The most unexpected and out of the box for me was The Catcher in the Rye. I'll be the first to say that the book does not follow any sort of typical flow. The narrator is first person. He's all over the map. You've got to work just a little to keep up with him and his flight of ideas. Still, everything about it works. You instantly get into Holden's head and feel sorry for him even though you know he's not yet of age, a heavy smoker, been kicked out of his prep school, and is cynical. Somehow, the entire package is endearing.
The next book that changed the way I read is P. S. I Love You (Sweet Dreams, #1). It's been thirty years since I read that book, and I still remember P. S. (Paul Strobe), I love you.
After that, there is Charlotte's Web. I remember my kindergarten teacher reading this book to my class while we rested our heads after recess. I loved it so much, I begged my mother to by it for me so I could read every word myself.
The fact that The Catcher in the Rye and Charlotte's Web were still relevant thirty - forty years after they were published (when I read them)... that they are still relevant today speaks to how wonderful these authors are and how powerful their stories were (are). The fact that P. S. I Love You (Sweet Dreams, #1) is a book I still remember speaks to the tenderness of the story.
At the end of the day, I read and fell in love with these stories because a teacher took time from her busy day to share her passion. In my case, I had no choice but to buy and read these books... embrace the characters... and embed them into my heart, mind, and soul because the teachers recommending them had already done the same.
While I'm not sure words are enough, I'll at least try to offer my humble THANKS to the men and women who've pledged to educate our nation's children. Much like nursing, the work is hard and there's not nearly enough reward. I can only hope that teachers know and understand that even if they are not instantly acknowledged for their efforts, their students are taking it all in and allowing words, efforts, and recommendations to shape who they become.
The Catcher in the Rye
Author: J.D. Salinger
Since his debut in 1951 as The Catcher in the Rye, Holden Caulfield has been synonymous with "cynical adolescent." Holden narrates the story of a couple of days in his sixteen-year-old life, just after he's been expelled from prep school, in a slang that sounds edgy even today and keeps this novel on banned book lists.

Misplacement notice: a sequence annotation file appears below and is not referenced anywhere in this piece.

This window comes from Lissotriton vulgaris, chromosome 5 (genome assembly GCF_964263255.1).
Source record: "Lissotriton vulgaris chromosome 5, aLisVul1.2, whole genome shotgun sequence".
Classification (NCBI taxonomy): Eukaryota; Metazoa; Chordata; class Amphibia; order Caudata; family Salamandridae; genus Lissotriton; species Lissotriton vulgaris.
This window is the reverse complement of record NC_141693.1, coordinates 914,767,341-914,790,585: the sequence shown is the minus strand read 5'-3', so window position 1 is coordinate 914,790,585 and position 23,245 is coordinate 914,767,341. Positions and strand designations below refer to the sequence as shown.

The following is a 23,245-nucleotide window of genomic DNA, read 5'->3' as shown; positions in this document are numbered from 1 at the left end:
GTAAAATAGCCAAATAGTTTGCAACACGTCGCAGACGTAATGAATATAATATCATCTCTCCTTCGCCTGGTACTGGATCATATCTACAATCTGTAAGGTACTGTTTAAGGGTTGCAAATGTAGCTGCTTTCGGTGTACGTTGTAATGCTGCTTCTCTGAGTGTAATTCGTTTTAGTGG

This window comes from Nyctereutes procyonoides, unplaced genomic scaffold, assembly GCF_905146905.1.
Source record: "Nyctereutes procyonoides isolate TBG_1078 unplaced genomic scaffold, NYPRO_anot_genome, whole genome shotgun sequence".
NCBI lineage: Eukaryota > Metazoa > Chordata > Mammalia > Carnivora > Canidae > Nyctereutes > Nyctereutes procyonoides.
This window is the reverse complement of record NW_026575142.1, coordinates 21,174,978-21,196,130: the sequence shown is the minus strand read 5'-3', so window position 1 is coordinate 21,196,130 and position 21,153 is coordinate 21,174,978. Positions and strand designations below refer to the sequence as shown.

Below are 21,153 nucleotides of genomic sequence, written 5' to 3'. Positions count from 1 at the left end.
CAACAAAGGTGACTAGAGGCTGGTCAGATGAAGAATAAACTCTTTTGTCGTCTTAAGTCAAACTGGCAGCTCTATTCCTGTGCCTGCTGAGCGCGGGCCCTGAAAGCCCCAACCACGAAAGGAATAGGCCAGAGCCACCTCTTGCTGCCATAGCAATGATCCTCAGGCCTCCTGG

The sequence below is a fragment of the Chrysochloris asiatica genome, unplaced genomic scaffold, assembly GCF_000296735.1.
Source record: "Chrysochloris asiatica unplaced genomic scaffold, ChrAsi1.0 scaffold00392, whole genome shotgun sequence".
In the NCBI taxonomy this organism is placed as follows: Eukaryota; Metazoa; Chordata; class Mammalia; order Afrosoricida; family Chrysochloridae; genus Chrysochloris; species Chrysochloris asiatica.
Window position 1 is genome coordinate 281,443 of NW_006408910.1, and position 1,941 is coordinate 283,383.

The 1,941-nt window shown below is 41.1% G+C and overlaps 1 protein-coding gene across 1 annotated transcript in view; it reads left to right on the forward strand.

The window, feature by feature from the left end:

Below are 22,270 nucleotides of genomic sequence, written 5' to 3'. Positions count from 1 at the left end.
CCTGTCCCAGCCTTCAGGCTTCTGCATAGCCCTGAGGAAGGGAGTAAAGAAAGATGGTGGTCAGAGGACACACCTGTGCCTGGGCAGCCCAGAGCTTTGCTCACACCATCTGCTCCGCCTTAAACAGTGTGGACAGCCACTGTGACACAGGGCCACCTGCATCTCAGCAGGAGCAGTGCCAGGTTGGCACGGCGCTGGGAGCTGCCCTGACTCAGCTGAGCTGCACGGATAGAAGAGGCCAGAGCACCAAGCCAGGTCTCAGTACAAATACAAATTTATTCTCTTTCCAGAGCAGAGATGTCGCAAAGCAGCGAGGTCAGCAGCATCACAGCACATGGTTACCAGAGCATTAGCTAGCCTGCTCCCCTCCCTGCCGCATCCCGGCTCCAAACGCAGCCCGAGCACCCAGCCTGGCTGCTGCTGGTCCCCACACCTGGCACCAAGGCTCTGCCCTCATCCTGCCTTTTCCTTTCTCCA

It begins, " If you really want to hear about it, the first thing you'll probably want to know is where I was born, and what my lousy childhood was like, and how my parents were occupied and all before they had me, and all that David Copperfield kind of crap, but I don't feel like going into it, if you want to know the truth. In the first place, that stuff bores me, and in the second place, my parents would have about two hemorrhages apiece if I told anything pretty personal about them. They're quite touchy about anything like that, especially my father. They're nice and all--I'm not saying that--but they're also touchy as hell. Besides, I'm not going to tell you my whole goddam autobiography or anything. I'll just tell you about this madman stuff that happened to me around last Christmas just before I got pretty run-down and had to come out here and take it easy. I mean that's all I told D.B. about, and he's my brother and all. He's in Hollywood. That isn't too far from this crumby place, and he comes over and visits me practically every week end. He's going to drive me home when I go home next month maybe. He just got a Jaguar. One of those little English jobs that can do around two hundred miles an hour. It cost him damn near four thousand bucks. He's got a lot of dough, now. He didn't use to. He used to be just a regular writer, when he was home. He wrote this terrific book of short stories, The Secret Goldfish, in case you never heard of him. The best one in it was "The Secret Goldfish." It was about this little kid that wouldn't let anybody look at his goldfish because he'd bought it with his own money. It killed me. Now he's out in Hollywood, D.B., being a prostitute. If there's one thing I hate, it's the movies. Don't even mention them to me."
His constant wry observations about what he encounters, from teachers to phonies (the two of course are not mutually exclusive) capture the essence of the eternal teenage experience of alienation.
P. S. I Love You (Sweet Dreams, #1)
Author: Barbara Conklin
When her father left after the divorce, Mariah lost her sense of family. Now she's lost her special summer, too. Instead of fulfilling her dream to become a writer, Mariah has to help her mother with a house-sitting job in very rich, very snobby Palm Springs. People with a lot of money make Mariah uncomfortable. Until she meets Paul Strobe, the rich boy next door. Paul's not a snob and he doesn't act superior. In fact, his sandy sandy hair and piercing blue eyes break down all Mariah's defenses. With Paul, Palm Springs becomes the most romantic place on Earth.
But Paul has to go into the hospital for some tests and then an operation. He's seriously ill and all his family's money can't help him.
Will Maraih lose Paul, too, just when she's found her first love?
Author: E.B. White
"I don't want to die!
Save me, somebody!
The tale of how a little girl named Fern, with the help of a friendly spider, saved her pig Wilbur from the usual fate of nice fat little pigs.
(From Puffin Books)
An affectionate pig named Wilbur befriends a spider named Charlotte, who lives in the rafters above his pen. In this story of friendship, hardship, and the passing on into time, White reminds readers to open their eyes to the wonder and miracle found in the simplest of things.